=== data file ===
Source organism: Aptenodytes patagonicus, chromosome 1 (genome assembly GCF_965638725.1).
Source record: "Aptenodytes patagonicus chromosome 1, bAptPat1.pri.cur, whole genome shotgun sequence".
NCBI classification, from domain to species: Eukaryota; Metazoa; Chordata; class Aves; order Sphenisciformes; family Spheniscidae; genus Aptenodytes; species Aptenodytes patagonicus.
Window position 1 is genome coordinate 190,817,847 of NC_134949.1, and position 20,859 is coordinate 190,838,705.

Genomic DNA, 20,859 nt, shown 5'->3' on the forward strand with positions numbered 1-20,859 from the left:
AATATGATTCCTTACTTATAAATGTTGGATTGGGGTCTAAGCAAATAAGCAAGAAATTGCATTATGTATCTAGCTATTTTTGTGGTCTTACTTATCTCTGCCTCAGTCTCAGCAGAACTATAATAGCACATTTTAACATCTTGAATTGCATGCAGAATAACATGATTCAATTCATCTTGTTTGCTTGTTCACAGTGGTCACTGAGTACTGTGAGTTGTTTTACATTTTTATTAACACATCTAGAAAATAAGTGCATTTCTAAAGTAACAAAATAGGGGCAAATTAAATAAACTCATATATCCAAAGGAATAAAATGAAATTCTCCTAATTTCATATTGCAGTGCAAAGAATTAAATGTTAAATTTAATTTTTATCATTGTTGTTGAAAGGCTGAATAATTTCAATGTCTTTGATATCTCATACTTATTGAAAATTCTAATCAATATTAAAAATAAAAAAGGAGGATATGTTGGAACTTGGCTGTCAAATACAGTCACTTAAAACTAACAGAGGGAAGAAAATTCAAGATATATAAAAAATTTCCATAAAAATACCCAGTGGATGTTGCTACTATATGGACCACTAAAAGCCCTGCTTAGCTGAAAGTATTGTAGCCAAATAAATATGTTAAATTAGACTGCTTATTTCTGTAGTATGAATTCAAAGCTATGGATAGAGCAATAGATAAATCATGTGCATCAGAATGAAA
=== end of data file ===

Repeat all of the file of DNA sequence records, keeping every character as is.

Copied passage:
Source organism: Aptenodytes patagonicus, chromosome 1 (genome assembly GCF_965638725.1).
Source record: "Aptenodytes patagonicus chromosome 1, bAptPat1.pri.cur, whole genome shotgun sequence".
NCBI classification, from domain to species: Eukaryota; Metazoa; Chordata; class Aves; order Sphenisciformes; family Spheniscidae; genus Aptenodytes; species Aptenodytes patagonicus.
Window position 1 is genome coordinate 190,817,847 of NC_134949.1, and position 20,859 is coordinate 190,838,705.

Genomic DNA, 20,859 nt, shown 5'->3' on the forward strand with positions numbered 1-20,859 from the left:
AATATGATTCCTTACTTATAAATGTTGGATTGGGGTCTAAGCAAATAAGCAAGAAATTGCATTATGTATCTAGCTATTTTTGTGGTCTTACTTATCTCTGCCTCAGTCTCAGCAGAACTATAATAGCACATTTTAACATCTTGAATTGCATGCAGAATAACATGATTCAATTCATCTTGTTTGCTTGTTCACAGTGGTCACTGAGTACTGTGAGTTGTTTTACATTTTTATTAACACATCTAGAAAATAAGTGCATTTCTAAAGTAACAAAATAGGGGCAAATTAAATAAACTCATATATCCAAAGGAATAAAATGAAATTCTCCTAATTTCATATTGCAGTGCAAAGAATTAAATGTTAAATTTAATTTTTATCATTGTTGTTGAAAGGCTGAATAATTTCAATGTCTTTGATATCTCATACTTATTGAAAATTCTAATCAATATTAAAAATAAAAAAGGAGGATATGTTGGAACTTGGCTGTCAAATACAGTCACTTAAAACTAACAGAGGGAAGAAAATTCAAGATATATAAAAAATTTCCATAAAAATACCCAGTGGATGTTGCTACTATATGGACCACTAAAAGCCCTGCTTAGCTGAAAGTATTGTAGCCAAATAAATATGTTAAATTAGACTGCTTATTTCTGTAGTATGAATTCAAAGCTATGGATAGAGCAATAGATAAATCATGTGCATCAGAATGAAA